Your car model and driving history influence the amount you pay for car insurance – and this is changing in 2021
5 minute read
Buying your first car is always a big milestone in your life. Your car keys act as your keys to the world. This is particularly true in Europe, where new experiences, different cultures, and memories that will last a lifetime are only a roadtrip with friends away. So, what’s holding you back?
Well, money – of course. It’s not just the initial investment required to buy a car, but also regularly paying for petrol and insurance that make a dent in your finances. While the amount you spend on fuel relates to how much you consume, many drivers ask themselves: “How is the price for my car insurance calculated?” We want to shed light on this question.
Yes, you read that correctly. How other people drive influences how an insurance company assigns a level of risk to you. This is a factor in determining how expensive your premium is. An insurer takes into account people who drive the same model of car as you and those who cause damage when driving in your area. Let’s look at this in more detail.
On the one hand, how other drivers who have the same car as you conduct themselves in traffic plays a big role. Their driving history acts as the basis for determining the class of your car model. Companies examine the amount of damage caused over the last three years by car type. The more damage caused by drivers of a certain car, the more expensive the class will be. Companies differentiate between third-party liability, third party, fire, and theft, and comprehensive coverage claims.
The significant differences from model to model highlight trends. Are your prejudices against drivers of a certain car justified? Find out! You can learn which models are assigned which class from the GDV (German Insurance Association) list (only available in German). The GDV has assigned all car models a category for third-party liability, third party, fire, and theft, and comprehensive cover claims.
Ultimately, the insurer decides how much a certain model of car will affect your premium.
On the other hand, where you live also plays a key role. More specifically, it is a question of how accidents happen in your area. The basic assumption here is that we travel most in our cars closest to where we live.
The classifications within a city can vary greatly. There are also sizeable differences between different insurers. You can get a rough overview by searching the GDV’s regional class database (only available in German). Additionally, the regional class will change for around 9 million drivers in 2021. You can find out more how this will affect your tariff here (only available in German).
Unfortunately, there’s no other way of putting it. When a company sets a price for an insurance policy, they base this on the level of risk. And the most important risk factor? The driver. Two key factors stand out: your age and how long you’ve had a driving licence. Younger, inexperienced drivers tend to carry a higher level of risk, while drivers in their 30s and 40s are usually considered to be the least risky group to insure.
Your driving history can also play a role in pricing. Having a good driving record without accidents may mean you pay less for insurance. This is referred to as a no claims bonus, which changes over time based on how long you’ve been accident free. It gets better the longer you drive without an accident and worse as soon as you make a claim.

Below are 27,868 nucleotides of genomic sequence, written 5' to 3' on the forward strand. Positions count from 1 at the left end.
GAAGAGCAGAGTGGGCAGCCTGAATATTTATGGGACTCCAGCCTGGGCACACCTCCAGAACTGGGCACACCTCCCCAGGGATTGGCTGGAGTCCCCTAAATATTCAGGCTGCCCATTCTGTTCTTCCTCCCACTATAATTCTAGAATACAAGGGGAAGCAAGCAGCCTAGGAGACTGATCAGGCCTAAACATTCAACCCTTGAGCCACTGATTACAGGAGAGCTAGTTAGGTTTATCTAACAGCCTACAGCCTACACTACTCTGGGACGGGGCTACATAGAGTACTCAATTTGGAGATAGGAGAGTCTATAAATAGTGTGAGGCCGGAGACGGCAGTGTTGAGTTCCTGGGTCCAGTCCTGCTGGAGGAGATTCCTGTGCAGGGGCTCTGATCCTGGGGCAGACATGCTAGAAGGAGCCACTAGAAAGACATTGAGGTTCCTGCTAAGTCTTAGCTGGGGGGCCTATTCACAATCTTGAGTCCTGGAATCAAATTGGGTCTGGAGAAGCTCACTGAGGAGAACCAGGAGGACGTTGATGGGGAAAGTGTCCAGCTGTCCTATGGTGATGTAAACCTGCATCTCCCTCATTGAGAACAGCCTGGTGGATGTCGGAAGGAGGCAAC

The no claims bonus is an established criteria for assessing risk, but it is also controversial. Firstly, downgrading after an accident is not uniformly defined and is handled differently depending on the insurance company. On the other hand, the concept discriminates against certain groups of people, such as younger drivers or people who have driven company cars for many years.
However, this isn’t critical for every driver. The no claims bonus is only relevant for third-party liability and comprehensive coverage. It doesn’t play a role for third party, fire, and theft because the additional benefits this plan adds to standard third-party liability do not cover damage caused by the driver. Typically, this policy covers claims like theft or damage caused by a storm.
Put simply: The longer you drive without making a claim, the cheaper your insurance will become.
Another factor that influences your price is how often you use your car. For example, you may drive infrequently or only short distances, such as no more than 10,000km per year. Drivers who are frequently on the road or occasionally travel long distances are more likely to be involved in a traffic accident simply due to the fact they will be in the car for longer. Therefore, insurance is likely to be more expensive for those who drive a lot and over long distances.
As you can see here, there are many factors that influence the price of your car insurance. And you can influence some of these. If you want to reduce the rate you pay for your premium, ask yourself what you can change. Of course, there are certain things that you can’t quickly and easily change, such as your car model, whether you have a no claims bonus, and where you live. However, you may be able to reduce the number of kilometers you drive per year by using your bike more often, for example. Think about what a difference travelling to work by bicycle would make – for both your car insurance premium and the environment. If your car is a bit older, you could switch to only third party liability rather than third party, fire, and theft to save some money. If you’re thinking about buying a new car, you could choose a model that isn’t considered to be as risky to reduce the amount you pay for insurance.
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